"Reform at a Time of Regret … Or, Spend that Brand, Baby"
On April 18, 2012, Dr. Robert Ross from The California Endowment spoke with California United Ways at our annual Capitol Day in Sacramento. In his speech, Dr. Ross discusses the distinct role United Way plays in the social sector and the opportunities we have to improve well-being in health, education and income throughout the state. Dr. Ross graciously provided us permission to share his speech.
Viewpoints: California Must Confront How Money is Allocated to Schools
The following op-ed was published in the Sacramento Bee on Thursday, January 10, 2013.
In California we talk a lot about money for schools. Unfortunately, that's because there just isn't enough of it, and school budgets have taken a real beating in recent years.
Perhaps a signal that the tide is shifting, voters passed Proposition 30 in November to stave off drastic cuts to California schools and the Legislative Analyst's Office cautiously predicts moderate revenue growth in the next few years. While this is good news, those of us committed to improving student achievement and restoring excellence in all California schools will continue to fight for more resources because the need is so great.
Nonprofits Shouldn't Mistake Nonpartisanship with Neutrality in the 2012 Elections
The following op-ed was published in the The Chronicle of Philanthropy.
August 19, 2012.
By Peter Manzo and Jan Masaoka
As partisanship heats up in anticipation of the November election, some nonprofits, think tanks, watchdogs, and good-government folks are seeking refuge in the cooler climes of nonpartisanship.
But in doing so, many charity and foundation leaders are mistaking nonpartisanship with neutrality and sitting on the sidelines while important economic and social issues are under debate.
Viewpoints: Are feds set to pull rug from under charities?
Sacramento Bee (Opinion)
October 28, 2011
By Ruth Blank
For a region still struggling with some of the worst economic conditions on record – a region that, even before the economy tanked, lagged the rest of the nation in philanthropic giving – proposals by the Obama administration and the so-called supercommittee to decrease the deductibility of charitable gifts are a very bad idea. They could severely damage our communities and set a dangerous precedent.
A recently completed multi-county study of philanthropic giving and attitudes in the region, the Greater Sacramento Generosity Project, highlighted the challenges local nonprofits face.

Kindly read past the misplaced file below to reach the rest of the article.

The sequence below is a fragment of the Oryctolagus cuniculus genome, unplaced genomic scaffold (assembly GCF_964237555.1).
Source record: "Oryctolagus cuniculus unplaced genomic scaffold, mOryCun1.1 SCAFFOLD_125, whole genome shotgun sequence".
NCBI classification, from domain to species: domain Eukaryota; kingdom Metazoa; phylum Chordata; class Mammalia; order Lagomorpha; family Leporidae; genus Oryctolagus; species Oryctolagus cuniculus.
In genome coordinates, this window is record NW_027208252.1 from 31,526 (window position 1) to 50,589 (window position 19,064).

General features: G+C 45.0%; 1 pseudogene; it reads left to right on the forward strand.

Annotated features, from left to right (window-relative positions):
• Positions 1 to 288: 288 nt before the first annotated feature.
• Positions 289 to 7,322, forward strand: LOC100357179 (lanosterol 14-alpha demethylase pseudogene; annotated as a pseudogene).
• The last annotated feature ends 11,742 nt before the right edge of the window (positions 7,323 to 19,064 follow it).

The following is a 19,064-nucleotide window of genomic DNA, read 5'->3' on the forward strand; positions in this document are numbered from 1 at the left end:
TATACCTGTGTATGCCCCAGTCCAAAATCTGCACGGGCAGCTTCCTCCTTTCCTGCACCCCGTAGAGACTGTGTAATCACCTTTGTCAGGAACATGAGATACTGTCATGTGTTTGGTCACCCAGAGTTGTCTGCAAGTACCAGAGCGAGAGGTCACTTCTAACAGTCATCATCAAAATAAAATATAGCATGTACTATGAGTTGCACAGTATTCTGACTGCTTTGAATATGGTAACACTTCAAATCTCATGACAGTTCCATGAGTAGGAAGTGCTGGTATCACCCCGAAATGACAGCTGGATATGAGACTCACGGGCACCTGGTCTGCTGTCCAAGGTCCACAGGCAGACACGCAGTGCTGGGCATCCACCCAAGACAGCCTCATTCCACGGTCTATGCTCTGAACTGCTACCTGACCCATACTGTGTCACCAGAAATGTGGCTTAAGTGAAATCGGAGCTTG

Guest Opinion: Top givers in the county that's tops for giving back
October 22, 2011
By Eunice Valentine
Congratulations. You did it again, Sonoma County! You ranked first statewide in volunteerism for the second year in a row.
According to the Corporation for National and Community Service report, 36.1 percent of local residents volunteer on a regular basis, over 10 percent more than most other California communities. That's 145,000 people who volunteer regularly throughout our county for hundreds of local nonprofit agencies.
Pete Manzo: Many in Bay Area are faring worse
Redding Record Searchlight
May 31, 2011
Pete Manzo, Pasadena
Manzo is president and CEO of United Ways of California.
Many in Bay Area are faring worse.
Your May 20 editorial, "Report opens a window onto two Californias," missed the mark with regard to the well-being report recently released by the American Human Development Project.
County's 'portrait' not a big surprise
Ventura County Star
May 22, 2011
By David M. Smith
When "A Portrait of California" was released last week, the results detailing the nitty-gritty of Ventura County's socio-economic profile were hardly a big surprise.
As background, the state "portrait" uses an internationally-recognized Human Development Index to rank how state, regional and local residents and communities are doing against key national benchmarks, broken out by demographic, geographic and other distinctions.
Report opens a window onto two Californias'
Redding Record Searchlight
May 20, 2011
It's no secret that Californians are starkly divided — socially, economically, philosophically — to the point where, when our political leaders debate, they hardly seem to be talking about the same state.
Well, maybe that's because, in an important sense, we live in different states.
United Way Success!
KSBW-TV8 (NBC, Monterey)
May 16, 2011
Joseph W. Heston, President and General Manager
With the economy slowly slugging forward, it seems we see some gains and some setbacks almost every week. We're still waiting for the expected gasoline price reductions(!). So it was great news this week to hear that the United Way of Monterey County surpassed its 2010-2011 goal and surpassed last year's campaign results, for a total of $3,550,000 in contributions this year.
The United Way of Santa Cruz County had similar success. They surpassed their goal of $1 million and were almost even with last year.
More Articles ...
- Ventura County Star Op-ed: Health of 1 million children is at risk
- San Jose Mercury News Editorial: Cuts in safety net for children go far too deep
- Press Democrat: CLOSE TO HOME - Sparing our children
- San Francisco Chronicle: Health care for kids
- Mercury News Editorial: Obama must speak for our children on health care